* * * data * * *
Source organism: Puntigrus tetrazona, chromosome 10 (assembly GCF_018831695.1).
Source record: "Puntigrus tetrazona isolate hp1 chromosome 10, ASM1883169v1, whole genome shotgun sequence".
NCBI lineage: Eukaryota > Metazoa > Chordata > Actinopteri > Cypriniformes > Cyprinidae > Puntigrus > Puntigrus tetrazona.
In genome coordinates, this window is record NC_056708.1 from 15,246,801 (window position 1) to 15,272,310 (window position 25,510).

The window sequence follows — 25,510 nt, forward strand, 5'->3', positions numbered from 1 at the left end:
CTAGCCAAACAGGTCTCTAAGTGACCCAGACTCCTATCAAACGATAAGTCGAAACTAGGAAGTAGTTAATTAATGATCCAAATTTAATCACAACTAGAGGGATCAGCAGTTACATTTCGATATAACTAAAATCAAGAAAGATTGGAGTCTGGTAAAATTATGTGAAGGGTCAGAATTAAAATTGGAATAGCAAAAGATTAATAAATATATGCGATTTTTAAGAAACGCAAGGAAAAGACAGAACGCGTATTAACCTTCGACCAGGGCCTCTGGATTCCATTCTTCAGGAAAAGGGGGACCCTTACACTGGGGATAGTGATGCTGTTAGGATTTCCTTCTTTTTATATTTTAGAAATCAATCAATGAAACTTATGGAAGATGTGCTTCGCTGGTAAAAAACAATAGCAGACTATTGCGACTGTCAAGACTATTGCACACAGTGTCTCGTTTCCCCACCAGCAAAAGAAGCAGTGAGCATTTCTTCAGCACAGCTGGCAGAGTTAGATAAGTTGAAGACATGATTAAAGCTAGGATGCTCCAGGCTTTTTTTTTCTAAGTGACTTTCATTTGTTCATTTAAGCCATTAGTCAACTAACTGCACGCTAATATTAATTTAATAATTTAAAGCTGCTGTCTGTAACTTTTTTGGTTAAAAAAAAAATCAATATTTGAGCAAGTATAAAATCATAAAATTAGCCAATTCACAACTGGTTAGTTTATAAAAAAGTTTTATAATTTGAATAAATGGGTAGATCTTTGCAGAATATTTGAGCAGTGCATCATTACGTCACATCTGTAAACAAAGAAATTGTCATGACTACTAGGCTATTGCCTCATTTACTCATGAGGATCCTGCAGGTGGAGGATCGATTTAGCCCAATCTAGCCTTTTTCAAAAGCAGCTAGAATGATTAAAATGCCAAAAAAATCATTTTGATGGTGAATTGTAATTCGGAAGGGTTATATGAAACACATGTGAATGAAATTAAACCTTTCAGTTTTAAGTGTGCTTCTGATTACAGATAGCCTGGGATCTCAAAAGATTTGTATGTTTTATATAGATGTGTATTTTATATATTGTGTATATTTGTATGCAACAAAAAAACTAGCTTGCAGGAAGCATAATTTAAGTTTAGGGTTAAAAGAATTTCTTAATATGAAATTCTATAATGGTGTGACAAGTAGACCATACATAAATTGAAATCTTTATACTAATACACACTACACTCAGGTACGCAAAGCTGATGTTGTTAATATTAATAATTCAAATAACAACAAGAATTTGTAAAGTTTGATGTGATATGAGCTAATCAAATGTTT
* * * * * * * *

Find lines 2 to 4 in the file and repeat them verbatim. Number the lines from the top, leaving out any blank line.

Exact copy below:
Source record: "Puntigrus tetrazona isolate hp1 chromosome 10, ASM1883169v1, whole genome shotgun sequence".
NCBI lineage: Eukaryota > Metazoa > Chordata > Actinopteri > Cypriniformes > Cyprinidae > Puntigrus > Puntigrus tetrazona.
In genome coordinates, this window is record NC_056708.1 from 15,246,801 (window position 1) to 15,272,310 (window position 25,510).